This is a unique sander: a hybrid of a pneumatic palm sander and an electric random orbit sander. A DC motor unit generates the power, but from a distance.
The sander itself hooks up to the motor unit with a 10’ cord, so the motor’s well out of the way. The sander then operates just like a pneumatic sander with ROS function. Aggressiveness: The CEROS is reasonably aggressive, but we expected it to be more aggressive given the nature of pneumatic sanders. Finish quality: Boards were sanded to 220 grit before all scratches and swirl marks disappeared; reasonable enough. Dust collection: This unit does not come with a dust bag or vacuum hose, and its unusual port (tucked under the handle and with an inside spiral fastener) makes it nearly impossible to adapt another hose to it. Mirka's hose sells separately for $40. Not a good setup. Vibration/Comfort: This is a really smooth, lightweight sander (no motor, less weight) with low vibration. The power paddle switch sits on top of the sander and is easily pressed with the palm of your hand while gripping the sander by its “mushroom” top. For a large hands the top proved a little too small, though, so long periods of sanding proved more uncomfortable than shorter ones. Also, there’s no lock button for the switch, so you have to keep it pressed down. Other factors: It has electronic variable speed in two modes: paddle controlled (like an accelerator on a car) or push-button controlled with the switch being either off or on. Both worked equally well, but occasionally as our grip grew tired we’d inadvertently let up and the speed would decrease. The sanding pad on this one had the hardest time of the group at gripping some discs, and some even flung off when lifted off the wood surface. The pad had the most options, with both 6- and 8-hole disc patterns and lots of small holes for use with Mirka's Abranet mesh discs. It has a test-longest 10-second pad stop time.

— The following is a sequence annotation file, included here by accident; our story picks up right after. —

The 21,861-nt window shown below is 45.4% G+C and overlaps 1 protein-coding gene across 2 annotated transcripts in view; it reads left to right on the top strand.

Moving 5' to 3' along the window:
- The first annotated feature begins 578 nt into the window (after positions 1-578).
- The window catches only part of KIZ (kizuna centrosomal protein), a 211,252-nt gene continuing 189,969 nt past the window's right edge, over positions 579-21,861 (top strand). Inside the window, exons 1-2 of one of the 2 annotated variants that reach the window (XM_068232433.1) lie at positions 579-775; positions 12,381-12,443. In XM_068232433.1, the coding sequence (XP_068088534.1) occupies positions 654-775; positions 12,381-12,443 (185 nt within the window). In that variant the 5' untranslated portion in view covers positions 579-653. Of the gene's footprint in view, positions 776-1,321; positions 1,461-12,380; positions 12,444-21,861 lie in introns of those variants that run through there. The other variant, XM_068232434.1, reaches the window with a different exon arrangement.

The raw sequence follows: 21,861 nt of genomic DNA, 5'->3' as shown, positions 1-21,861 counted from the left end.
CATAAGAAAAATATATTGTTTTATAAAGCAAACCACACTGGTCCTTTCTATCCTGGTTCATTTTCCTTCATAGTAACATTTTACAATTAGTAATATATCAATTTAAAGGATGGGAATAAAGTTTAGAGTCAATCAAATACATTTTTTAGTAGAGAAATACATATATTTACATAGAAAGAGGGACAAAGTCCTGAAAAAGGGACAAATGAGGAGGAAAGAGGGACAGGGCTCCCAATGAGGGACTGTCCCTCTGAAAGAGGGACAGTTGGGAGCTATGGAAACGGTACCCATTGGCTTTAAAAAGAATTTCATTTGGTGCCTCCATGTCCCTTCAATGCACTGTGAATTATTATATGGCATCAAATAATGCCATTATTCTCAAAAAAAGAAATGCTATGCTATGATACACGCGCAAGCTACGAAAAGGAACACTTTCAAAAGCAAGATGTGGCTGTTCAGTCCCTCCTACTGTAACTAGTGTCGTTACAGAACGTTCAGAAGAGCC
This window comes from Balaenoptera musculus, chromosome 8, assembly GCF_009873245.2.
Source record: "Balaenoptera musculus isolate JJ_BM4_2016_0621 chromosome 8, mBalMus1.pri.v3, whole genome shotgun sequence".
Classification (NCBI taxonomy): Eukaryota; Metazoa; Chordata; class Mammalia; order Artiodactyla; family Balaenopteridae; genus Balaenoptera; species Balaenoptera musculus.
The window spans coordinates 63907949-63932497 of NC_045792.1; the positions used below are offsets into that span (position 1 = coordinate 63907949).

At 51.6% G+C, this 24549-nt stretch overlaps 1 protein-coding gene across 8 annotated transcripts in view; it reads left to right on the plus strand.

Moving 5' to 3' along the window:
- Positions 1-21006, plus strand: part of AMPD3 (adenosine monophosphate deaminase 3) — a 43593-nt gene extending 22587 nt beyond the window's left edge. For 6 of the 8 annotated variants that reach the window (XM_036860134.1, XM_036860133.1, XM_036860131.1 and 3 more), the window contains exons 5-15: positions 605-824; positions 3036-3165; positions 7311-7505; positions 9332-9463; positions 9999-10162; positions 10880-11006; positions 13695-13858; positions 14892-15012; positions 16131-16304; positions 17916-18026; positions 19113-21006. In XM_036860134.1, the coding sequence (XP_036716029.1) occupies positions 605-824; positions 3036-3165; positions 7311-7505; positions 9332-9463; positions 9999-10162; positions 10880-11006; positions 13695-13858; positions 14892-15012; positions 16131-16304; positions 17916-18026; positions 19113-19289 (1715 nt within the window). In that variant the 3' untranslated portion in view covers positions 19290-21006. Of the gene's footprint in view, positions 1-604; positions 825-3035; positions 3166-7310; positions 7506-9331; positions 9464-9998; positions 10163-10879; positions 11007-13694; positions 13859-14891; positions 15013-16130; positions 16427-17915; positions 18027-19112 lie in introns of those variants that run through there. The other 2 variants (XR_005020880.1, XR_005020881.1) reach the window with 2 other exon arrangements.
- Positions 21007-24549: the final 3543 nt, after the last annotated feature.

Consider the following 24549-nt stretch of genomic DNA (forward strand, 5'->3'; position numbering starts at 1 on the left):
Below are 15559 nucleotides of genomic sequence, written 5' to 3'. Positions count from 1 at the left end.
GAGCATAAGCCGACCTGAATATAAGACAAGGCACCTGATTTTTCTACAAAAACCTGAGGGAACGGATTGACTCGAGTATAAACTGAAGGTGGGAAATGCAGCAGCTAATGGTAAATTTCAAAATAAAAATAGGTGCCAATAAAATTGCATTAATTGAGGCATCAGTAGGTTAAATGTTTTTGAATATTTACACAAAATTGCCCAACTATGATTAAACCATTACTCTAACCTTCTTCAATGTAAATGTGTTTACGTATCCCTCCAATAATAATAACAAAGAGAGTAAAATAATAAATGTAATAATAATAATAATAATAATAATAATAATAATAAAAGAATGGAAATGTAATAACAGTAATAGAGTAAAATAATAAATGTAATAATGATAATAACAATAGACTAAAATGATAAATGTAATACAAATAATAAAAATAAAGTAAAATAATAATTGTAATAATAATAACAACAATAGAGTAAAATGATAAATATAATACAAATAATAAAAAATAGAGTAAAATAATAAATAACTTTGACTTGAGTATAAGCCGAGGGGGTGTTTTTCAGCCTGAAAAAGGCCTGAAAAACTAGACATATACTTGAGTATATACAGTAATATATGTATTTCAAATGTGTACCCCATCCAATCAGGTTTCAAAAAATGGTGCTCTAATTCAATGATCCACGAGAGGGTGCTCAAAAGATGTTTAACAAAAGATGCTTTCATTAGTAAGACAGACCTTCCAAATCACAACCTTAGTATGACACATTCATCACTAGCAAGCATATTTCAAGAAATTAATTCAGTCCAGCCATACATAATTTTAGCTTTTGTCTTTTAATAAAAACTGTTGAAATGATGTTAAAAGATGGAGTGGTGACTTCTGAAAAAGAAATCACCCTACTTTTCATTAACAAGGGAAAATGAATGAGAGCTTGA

Average: 4 (1 vote)


Average: 4 (1 vote)

Ease of Use

Average: 3 (1 vote)


Average: 2 (1 vote)
out of 5